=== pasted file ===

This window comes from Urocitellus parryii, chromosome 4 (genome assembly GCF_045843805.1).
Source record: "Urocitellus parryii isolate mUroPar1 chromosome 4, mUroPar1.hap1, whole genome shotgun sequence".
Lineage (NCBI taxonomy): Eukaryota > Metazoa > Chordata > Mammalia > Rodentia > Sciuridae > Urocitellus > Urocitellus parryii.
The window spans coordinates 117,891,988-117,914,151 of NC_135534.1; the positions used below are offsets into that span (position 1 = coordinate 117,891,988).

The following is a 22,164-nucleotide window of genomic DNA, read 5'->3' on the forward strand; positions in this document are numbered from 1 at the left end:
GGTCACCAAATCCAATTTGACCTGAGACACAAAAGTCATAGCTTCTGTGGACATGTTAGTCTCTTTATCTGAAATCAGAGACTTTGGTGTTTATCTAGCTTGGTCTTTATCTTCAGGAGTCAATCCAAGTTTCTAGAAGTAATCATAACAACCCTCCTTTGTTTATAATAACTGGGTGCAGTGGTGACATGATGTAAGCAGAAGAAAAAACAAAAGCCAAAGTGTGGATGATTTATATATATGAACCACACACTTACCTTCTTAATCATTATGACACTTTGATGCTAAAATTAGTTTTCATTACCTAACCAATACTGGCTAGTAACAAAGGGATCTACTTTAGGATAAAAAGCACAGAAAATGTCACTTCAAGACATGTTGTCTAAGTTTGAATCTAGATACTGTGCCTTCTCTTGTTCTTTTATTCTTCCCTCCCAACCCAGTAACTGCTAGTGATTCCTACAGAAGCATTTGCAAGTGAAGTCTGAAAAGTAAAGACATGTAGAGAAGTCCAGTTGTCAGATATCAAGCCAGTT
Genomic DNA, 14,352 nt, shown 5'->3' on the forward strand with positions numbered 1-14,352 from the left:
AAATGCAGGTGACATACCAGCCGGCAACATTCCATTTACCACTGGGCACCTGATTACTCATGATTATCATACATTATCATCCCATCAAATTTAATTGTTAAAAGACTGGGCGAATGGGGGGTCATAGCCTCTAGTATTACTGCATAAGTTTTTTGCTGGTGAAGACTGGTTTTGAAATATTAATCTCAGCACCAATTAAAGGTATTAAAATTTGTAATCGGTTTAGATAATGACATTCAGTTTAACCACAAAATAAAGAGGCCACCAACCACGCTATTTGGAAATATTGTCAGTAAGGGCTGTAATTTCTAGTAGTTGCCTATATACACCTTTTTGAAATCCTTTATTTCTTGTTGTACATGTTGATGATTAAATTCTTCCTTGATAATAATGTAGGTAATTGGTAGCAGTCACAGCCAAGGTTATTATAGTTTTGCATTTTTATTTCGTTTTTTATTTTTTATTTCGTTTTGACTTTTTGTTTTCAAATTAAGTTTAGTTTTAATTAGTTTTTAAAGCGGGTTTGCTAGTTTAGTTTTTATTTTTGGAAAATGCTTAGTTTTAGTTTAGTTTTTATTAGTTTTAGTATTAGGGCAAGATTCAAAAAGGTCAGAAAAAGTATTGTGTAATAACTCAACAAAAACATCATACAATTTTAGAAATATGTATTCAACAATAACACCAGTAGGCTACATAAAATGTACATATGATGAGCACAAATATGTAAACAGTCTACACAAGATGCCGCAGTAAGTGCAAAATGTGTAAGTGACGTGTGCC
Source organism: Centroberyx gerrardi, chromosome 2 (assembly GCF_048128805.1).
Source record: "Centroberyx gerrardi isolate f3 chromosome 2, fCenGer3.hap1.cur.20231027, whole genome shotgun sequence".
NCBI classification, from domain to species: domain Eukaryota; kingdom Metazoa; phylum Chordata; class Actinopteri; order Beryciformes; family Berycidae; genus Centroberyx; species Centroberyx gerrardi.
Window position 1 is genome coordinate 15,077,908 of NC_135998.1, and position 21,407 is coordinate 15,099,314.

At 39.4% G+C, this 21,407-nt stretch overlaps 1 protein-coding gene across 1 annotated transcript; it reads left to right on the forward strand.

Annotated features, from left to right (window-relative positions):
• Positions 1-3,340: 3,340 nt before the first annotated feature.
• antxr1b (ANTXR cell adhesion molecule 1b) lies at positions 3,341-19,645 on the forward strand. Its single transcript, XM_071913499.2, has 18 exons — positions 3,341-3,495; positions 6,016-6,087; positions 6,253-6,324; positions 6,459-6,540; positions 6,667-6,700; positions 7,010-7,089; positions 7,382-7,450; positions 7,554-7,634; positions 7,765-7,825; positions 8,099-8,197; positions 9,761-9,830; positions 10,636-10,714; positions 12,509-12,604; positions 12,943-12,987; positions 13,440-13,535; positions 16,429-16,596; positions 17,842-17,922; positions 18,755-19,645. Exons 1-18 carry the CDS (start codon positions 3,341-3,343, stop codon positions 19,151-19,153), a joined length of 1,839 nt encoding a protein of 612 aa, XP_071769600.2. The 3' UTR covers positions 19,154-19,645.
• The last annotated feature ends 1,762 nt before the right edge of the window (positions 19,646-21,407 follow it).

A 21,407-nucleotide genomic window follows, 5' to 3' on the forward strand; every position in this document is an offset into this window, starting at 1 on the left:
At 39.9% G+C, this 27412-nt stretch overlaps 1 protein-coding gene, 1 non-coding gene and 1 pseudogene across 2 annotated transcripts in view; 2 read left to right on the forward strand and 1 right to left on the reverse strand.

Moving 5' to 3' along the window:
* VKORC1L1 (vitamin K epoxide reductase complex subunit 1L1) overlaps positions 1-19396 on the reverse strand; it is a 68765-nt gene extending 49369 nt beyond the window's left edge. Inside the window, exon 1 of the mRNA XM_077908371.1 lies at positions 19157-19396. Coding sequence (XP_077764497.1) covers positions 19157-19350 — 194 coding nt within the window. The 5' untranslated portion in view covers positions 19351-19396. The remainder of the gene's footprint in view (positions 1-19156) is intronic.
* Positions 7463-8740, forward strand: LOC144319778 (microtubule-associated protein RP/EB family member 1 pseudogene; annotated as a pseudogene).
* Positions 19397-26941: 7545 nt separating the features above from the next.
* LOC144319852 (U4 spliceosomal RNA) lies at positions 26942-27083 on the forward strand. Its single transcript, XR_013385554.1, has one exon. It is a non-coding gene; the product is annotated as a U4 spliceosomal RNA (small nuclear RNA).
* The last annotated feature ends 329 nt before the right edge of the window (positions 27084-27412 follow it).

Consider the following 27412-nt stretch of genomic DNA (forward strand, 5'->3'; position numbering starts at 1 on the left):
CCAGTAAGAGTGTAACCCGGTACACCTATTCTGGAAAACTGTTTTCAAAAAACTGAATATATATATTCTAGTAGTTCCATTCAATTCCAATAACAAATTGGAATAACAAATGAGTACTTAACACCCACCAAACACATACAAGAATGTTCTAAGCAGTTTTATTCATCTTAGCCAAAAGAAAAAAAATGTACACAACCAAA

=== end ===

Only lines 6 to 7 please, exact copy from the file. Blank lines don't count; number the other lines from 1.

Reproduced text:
GGTCACCAAATCCAATTTGACCTGAGACACAAAAGTCATAGCTTCTGTGGACATGTTAGTCTCTTTATCTGAAATCAGAGACTTTGGTGTTTATCTAGCTTGGTCTTTATCTTCAGGAGTCAATCCAAGTTTCTAGAAGTAATCATAACAACCCTCCTTTGTTTATAATAACTGGGTGCAGTGGTGACATGATGTAAGCAGAAGAAAAAACAAAAGCCAAAGTGTGGATGATTTATATATATGAACCACACACTTACCTTCTTAATCATTATGACACTTTGATGCTAAAATTAGTTTTCATTACCTAACCAATACTGGCTAGTAACAAAGGGATCTACTTTAGGATAAAAAGCACAGAAAATGTCACTTCAAGACATGTTGTCTAAGTTTGAATCTAGATACTGTGCCTTCTCTTGTTCTTTTATTCTTCCCTCCCAACCCAGTAACTGCTAGTGATTCCTACAGAAGCATTTGCAAGTGAAGTCTGAAAAGTAAAGACATGTAGAGAAGTCCAGTTGTCAGATATCAAGCCAGTT
Genomic DNA, 14,352 nt, shown 5'->3' on the forward strand with positions numbered 1-14,352 from the left: